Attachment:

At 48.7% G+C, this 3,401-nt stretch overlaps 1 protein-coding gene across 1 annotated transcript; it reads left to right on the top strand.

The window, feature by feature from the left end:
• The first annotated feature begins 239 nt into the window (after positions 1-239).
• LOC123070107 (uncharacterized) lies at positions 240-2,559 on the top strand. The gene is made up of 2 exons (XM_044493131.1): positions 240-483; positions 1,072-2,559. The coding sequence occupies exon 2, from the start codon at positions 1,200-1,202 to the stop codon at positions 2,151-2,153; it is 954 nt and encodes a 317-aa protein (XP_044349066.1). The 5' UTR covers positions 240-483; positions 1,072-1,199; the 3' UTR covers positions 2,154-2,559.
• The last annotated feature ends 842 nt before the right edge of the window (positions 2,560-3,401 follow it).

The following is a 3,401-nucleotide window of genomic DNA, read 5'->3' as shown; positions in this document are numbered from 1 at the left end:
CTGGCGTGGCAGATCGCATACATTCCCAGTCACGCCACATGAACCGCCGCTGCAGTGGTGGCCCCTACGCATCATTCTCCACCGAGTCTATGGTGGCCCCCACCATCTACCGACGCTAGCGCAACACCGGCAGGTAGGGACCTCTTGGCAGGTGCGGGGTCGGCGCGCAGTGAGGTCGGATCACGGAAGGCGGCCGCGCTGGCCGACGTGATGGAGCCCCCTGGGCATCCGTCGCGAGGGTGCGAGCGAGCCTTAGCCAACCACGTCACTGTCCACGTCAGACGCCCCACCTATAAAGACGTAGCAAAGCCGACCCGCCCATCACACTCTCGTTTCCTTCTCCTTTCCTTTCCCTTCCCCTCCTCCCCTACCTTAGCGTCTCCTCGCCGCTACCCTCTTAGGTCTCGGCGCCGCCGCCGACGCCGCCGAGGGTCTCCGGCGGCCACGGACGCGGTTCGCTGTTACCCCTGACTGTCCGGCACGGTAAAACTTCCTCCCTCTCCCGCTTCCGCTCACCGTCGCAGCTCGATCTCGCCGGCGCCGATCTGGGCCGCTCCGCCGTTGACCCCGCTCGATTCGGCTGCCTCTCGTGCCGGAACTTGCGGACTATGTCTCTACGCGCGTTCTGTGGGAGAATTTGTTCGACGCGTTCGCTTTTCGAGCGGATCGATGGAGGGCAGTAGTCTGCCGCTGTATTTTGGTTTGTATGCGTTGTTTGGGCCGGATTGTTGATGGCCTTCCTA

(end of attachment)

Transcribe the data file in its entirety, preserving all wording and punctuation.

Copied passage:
At 48.7% G+C, this 3,401-nt stretch overlaps 1 protein-coding gene across 1 annotated transcript; it reads left to right on the top strand.

The window, feature by feature from the left end:
• The first annotated feature begins 239 nt into the window (after positions 1-239).
• LOC123070107 (uncharacterized) lies at positions 240-2,559 on the top strand. The gene is made up of 2 exons (XM_044493131.1): positions 240-483; positions 1,072-2,559. The coding sequence occupies exon 2, from the start codon at positions 1,200-1,202 to the stop codon at positions 2,151-2,153; it is 954 nt and encodes a 317-aa protein (XP_044349066.1). The 5' UTR covers positions 240-483; positions 1,072-1,199; the 3' UTR covers positions 2,154-2,559.
• The last annotated feature ends 842 nt before the right edge of the window (positions 2,560-3,401 follow it).

The following is a 3,401-nucleotide window of genomic DNA, read 5'->3' as shown; positions in this document are numbered from 1 at the left end:
CTGGCGTGGCAGATCGCATACATTCCCAGTCACGCCACATGAACCGCCGCTGCAGTGGTGGCCCCTACGCATCATTCTCCACCGAGTCTATGGTGGCCCCCACCATCTACCGACGCTAGCGCAACACCGGCAGGTAGGGACCTCTTGGCAGGTGCGGGGTCGGCGCGCAGTGAGGTCGGATCACGGAAGGCGGCCGCGCTGGCCGACGTGATGGAGCCCCCTGGGCATCCGTCGCGAGGGTGCGAGCGAGCCTTAGCCAACCACGTCACTGTCCACGTCAGACGCCCCACCTATAAAGACGTAGCAAAGCCGACCCGCCCATCACACTCTCGTTTCCTTCTCCTTTCCTTTCCCTTCCCCTCCTCCCCTACCTTAGCGTCTCCTCGCCGCTACCCTCTTAGGTCTCGGCGCCGCCGCCGACGCCGCCGAGGGTCTCCGGCGGCCACGGACGCGGTTCGCTGTTACCCCTGACTGTCCGGCACGGTAAAACTTCCTCCCTCTCCCGCTTCCGCTCACCGTCGCAGCTCGATCTCGCCGGCGCCGATCTGGGCCGCTCCGCCGTTGACCCCGCTCGATTCGGCTGCCTCTCGTGCCGGAACTTGCGGACTATGTCTCTACGCGCGTTCTGTGGGAGAATTTGTTCGACGCGTTCGCTTTTCGAGCGGATCGATGGAGGGCAGTAGTCTGCCGCTGTATTTTGGTTTGTATGCGTTGTTTGGGCCGGATTGTTGATGGCCTTCCTA